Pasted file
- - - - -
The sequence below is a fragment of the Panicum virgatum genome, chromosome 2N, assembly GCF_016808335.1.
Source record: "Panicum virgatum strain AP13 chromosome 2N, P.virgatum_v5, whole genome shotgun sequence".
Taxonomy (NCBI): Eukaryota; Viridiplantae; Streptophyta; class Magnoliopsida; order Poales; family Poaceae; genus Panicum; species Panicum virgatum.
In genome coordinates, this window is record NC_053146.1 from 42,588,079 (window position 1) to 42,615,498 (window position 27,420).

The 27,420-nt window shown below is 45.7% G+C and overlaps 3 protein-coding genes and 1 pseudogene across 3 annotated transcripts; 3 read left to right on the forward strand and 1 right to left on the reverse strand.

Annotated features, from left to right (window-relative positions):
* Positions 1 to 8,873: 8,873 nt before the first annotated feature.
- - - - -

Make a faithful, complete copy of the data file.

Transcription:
The sequence below is a fragment of the Panicum virgatum genome, chromosome 2N, assembly GCF_016808335.1.
Source record: "Panicum virgatum strain AP13 chromosome 2N, P.virgatum_v5, whole genome shotgun sequence".
Taxonomy (NCBI): Eukaryota; Viridiplantae; Streptophyta; class Magnoliopsida; order Poales; family Poaceae; genus Panicum; species Panicum virgatum.
In genome coordinates, this window is record NC_053146.1 from 42,588,079 (window position 1) to 42,615,498 (window position 27,420).

The 27,420-nt window shown below is 45.7% G+C and overlaps 3 protein-coding genes and 1 pseudogene across 3 annotated transcripts; 3 read left to right on the forward strand and 1 right to left on the reverse strand.

Annotated features, from left to right (window-relative positions):
* Positions 1 to 8,873: 8,873 nt before the first annotated feature.